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    Identify the vertex, axis of symmetry, domain and range of the graphed parabola by inspecting your graph. Find the x- and y-intercepts of the parabola using the "Intersect Two Objects" icon . Remember this tool may be hidden below other buttons. To find the x-intercepts, select the parabola, then the x-axis. To find the y-intercepts, select the parabola, then the y-axis. Find the discriminant and explain the best method of finding the x-intercepts algebraically. Find the x-intercepts, or solutions to the quadratic equation, algebraically using each of the following methods: factoring, the quadratic formula, and completing the square. If a method cannot be used, explain why. Show all work involved with each method. Write a paragraph or two describing the picture you took. Provide details such as where it was found, how you found it, and why you chose this parabola in your activity. Send the activity to your instructor with the following information: Title (1 point) Materials Used (1 point) Procedure (1 point) Data(20 points) Include: A screenshot of GeoGebra with the picture you uploaded in the background and the graphed parabola on top. This can be done using the menu at the top of the GeoGebra screen. Go to "File," "Export," "Graphics View to Clipboard." Right-click in your document and choose "Paste." (2 points) The quadratic equation matching your picture in general form and in standard form. (2 points) Vertex, axis of symmetry, domain and range of the parabola. (4 points) The x- and y-intercepts found using GeoGebra. (2 points) A complete sentence explaining which method of solving would be best used based on the value of the discriminant. (2 points) The solutions, or x-intercepts, of the parabola found algebraically by factoring, using the quadratic formula and completing the square. If one of these methods cannot be used, a complete sentence explaining why. (3 points) 1-2 paragraphs describing the parabolic image chosen. Provide details such as where it was found, how you found it, and why you chose this parabola in your activity. (5 points)

  16. amistre64
    • one year ago
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    well, a parabola can be defined by its x intercepts, called zeroes or roots. For what x values does your parabola cross the x axis at?

  17. miah
    • one year ago
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    2,8 ?

  18. amistre64
    • one year ago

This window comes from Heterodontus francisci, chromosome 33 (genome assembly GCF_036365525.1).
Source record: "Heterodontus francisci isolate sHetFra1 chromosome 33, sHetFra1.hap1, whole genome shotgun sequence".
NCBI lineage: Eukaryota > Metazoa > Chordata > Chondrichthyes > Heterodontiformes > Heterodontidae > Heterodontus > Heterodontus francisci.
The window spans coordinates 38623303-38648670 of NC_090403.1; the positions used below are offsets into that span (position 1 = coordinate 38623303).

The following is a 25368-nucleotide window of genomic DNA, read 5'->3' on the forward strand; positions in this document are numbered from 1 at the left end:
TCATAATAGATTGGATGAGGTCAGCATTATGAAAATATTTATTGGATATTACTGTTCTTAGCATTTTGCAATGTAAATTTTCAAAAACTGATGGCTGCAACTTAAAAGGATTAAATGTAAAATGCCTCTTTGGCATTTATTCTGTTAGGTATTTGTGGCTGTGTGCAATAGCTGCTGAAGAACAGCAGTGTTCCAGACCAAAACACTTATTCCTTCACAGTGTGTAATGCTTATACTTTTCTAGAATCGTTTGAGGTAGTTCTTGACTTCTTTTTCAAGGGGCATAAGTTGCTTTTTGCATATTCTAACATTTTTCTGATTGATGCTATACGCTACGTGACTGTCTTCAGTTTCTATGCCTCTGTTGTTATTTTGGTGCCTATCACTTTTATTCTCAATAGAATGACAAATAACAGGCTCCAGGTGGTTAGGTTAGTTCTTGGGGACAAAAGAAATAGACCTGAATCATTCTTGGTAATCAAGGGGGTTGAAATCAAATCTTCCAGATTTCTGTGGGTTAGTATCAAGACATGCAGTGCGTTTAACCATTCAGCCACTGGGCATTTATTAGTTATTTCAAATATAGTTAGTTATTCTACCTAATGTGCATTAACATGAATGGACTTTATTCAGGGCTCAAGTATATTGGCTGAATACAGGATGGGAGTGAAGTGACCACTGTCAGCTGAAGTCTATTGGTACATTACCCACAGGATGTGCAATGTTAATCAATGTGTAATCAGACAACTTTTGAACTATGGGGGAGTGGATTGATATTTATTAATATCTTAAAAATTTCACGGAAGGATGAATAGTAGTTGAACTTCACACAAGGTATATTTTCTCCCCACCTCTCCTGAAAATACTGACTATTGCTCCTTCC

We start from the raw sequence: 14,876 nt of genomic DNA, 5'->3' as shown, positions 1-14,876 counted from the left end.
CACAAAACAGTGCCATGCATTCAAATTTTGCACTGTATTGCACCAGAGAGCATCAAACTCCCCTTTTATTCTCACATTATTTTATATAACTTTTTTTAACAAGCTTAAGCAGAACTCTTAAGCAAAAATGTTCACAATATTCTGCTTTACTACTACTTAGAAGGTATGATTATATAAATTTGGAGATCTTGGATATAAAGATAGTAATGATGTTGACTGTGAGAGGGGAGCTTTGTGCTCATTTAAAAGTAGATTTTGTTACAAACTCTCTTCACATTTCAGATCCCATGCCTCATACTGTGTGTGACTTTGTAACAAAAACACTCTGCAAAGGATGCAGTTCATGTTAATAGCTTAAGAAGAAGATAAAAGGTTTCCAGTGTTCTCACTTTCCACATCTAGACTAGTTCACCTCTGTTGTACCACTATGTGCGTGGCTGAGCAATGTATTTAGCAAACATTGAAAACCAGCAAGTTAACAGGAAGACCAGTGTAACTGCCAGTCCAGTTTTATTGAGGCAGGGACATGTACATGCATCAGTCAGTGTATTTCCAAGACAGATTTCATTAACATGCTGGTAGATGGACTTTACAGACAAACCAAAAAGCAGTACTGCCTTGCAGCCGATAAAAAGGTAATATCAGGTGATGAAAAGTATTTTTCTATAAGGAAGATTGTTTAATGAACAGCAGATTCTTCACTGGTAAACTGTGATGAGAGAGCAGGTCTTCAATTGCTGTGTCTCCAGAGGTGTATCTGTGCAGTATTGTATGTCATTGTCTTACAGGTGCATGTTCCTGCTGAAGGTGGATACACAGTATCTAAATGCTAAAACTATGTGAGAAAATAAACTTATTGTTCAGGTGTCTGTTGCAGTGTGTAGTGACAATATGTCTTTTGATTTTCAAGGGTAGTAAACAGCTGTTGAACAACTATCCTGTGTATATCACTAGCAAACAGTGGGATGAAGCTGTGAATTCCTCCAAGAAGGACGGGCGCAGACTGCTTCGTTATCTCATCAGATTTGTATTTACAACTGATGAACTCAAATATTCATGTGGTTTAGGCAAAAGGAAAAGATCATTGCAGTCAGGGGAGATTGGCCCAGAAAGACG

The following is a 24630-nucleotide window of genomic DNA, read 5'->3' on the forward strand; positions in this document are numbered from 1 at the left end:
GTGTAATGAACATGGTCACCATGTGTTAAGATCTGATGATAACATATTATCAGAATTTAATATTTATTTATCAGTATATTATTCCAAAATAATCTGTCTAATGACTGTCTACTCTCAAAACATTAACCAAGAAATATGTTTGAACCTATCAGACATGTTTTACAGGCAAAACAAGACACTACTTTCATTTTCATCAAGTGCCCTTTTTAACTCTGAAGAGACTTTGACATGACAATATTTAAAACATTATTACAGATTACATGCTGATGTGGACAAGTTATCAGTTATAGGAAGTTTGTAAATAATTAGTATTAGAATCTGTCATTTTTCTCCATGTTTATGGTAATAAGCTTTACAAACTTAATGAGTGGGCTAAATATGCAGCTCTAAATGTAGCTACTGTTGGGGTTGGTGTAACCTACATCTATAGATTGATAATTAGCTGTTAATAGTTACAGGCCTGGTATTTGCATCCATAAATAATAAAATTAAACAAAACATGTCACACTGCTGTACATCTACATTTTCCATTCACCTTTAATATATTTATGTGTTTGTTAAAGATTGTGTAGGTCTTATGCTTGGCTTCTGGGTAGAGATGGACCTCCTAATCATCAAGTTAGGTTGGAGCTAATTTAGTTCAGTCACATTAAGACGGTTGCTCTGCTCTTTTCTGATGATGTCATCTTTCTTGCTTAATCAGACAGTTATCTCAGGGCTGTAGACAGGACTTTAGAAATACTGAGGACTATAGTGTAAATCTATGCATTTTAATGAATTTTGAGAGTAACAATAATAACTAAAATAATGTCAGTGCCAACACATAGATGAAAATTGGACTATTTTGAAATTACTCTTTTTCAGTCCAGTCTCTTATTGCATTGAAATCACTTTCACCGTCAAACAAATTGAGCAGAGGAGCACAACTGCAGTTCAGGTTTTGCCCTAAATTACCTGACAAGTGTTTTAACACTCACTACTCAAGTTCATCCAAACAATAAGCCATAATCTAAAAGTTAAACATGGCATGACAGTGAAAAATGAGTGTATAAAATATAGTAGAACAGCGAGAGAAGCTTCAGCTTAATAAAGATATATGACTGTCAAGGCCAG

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    i cant tell that part, pictures not that detailed for me to see, |dw:1365103947488:dw|

  19. amistre64
    • one year ago
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    are those x values 2 and 8 on the picture you posted?

  20. amistre64
    • one year ago
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    you have 2 arches ... which one are you using?

  21. amistre64
    • one year ago
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    if its the front one, im guessing its a 2.5 and a 12.5 but im not sure what you are looking at

  22. miah
    • one year ago
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    the back 1

  23. amistre64
    • one year ago
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    ...why? front one seems simpler; 3 and 13, while the back one might be iffier

  24. miah
    • one year ago
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    ohkay front

  25. amistre64
    • one year ago
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    lol, do you agree that 3 and 13 look about right for those x values?

  26. miah
    • one year ago
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    yes

  27. amistre64
    • one year ago
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    we will also want to know the value of x that is in the center of those, that will be our "line of symmetry".

  28. amistre64
    • one year ago
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    what value is the center between 3 and 13?

  29. miah
    • one year ago
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    uhm ?

  30. amistre64
    • one year ago
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    if you cant find the middle between 3 and 13, then you are definantly not prepared to do quadratics ....

  31. amistre64
    • one year ago
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    we want some value such that 3+n = 13-n can you solve for n?